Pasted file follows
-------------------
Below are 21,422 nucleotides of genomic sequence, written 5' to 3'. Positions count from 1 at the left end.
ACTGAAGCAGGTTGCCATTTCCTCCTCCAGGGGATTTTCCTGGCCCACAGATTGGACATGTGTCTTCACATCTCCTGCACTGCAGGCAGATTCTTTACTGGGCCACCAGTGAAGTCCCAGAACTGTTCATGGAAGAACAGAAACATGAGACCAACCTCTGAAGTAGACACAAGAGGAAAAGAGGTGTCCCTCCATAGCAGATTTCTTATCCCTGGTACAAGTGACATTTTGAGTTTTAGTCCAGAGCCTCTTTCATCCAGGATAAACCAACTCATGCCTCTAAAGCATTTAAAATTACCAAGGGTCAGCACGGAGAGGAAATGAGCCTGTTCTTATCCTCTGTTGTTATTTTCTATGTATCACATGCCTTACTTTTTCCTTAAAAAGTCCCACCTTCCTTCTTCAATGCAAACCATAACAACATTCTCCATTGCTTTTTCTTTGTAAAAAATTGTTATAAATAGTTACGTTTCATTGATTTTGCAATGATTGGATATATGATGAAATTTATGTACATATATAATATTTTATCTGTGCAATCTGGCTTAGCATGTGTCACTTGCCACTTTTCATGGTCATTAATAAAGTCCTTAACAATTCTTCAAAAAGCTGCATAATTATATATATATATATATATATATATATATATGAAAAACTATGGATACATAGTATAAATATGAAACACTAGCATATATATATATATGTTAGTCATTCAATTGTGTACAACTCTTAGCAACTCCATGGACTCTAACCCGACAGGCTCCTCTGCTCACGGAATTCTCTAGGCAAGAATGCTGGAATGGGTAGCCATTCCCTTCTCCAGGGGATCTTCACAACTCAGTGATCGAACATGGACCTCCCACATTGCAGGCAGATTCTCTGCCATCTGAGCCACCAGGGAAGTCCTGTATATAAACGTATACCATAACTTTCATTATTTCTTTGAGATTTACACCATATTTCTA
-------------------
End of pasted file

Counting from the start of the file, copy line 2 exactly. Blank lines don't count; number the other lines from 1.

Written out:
ACTGAAGCAGGTTGCCATTTCCTCCTCCAGGGGATTTTCCTGGCCCACAGATTGGACATGTGTCTTCACATCTCCTGCACTGCAGGCAGATTCTTTACTGGGCCACCAGTGAAGTCCCAGAACTGTTCATGGAAGAACAGAAACATGAGACCAACCTCTGAAGTAGACACAAGAGGAAAAGAGGTGTCCCTCCATAGCAGATTTCTTATCCCTGGTACAAGTGACATTTTGAGTTTTAGTCCAGAGCCTCTTTCATCCAGGATAAACCAACTCATGCCTCTAAAGCATTTAAAATTACCAAGGGTCAGCACGGAGAGGAAATGAGCCTGTTCTTATCCTCTGTTGTTATTTTCTATGTATCACATGCCTTACTTTTTCCTTAAAAAGTCCCACCTTCCTTCTTCAATGCAAACCATAACAACATTCTCCATTGCTTTTTCTTTGTAAAAAATTGTTATAAATAGTTACGTTTCATTGATTTTGCAATGATTGGATATATGATGAAATTTATGTACATATATAATATTTTATCTGTGCAATCTGGCTTAGCATGTGTCACTTGCCACTTTTCATGGTCATTAATAAAGTCCTTAACAATTCTTCAAAAAGCTGCATAATTATATATATATATATATATATATATATATATGAAAAACTATGGATACATAGTATAAATATGAAACACTAGCATATATATATATATGTTAGTCATTCAATTGTGTACAACTCTTAGCAACTCCATGGACTCTAACCCGACAGGCTCCTCTGCTCACGGAATTCTCTAGGCAAGAATGCTGGAATGGGTAGCCATTCCCTTCTCCAGGGGATCTTCACAACTCAGTGATCGAACATGGACCTCCCACATTGCAGGCAGATTCTCTGCCATCTGAGCCACCAGGGAAGTCCTGTATATAAACGTATACCATAACTTTCATTATTTCTTTGAGATTTACACCATATTTCTA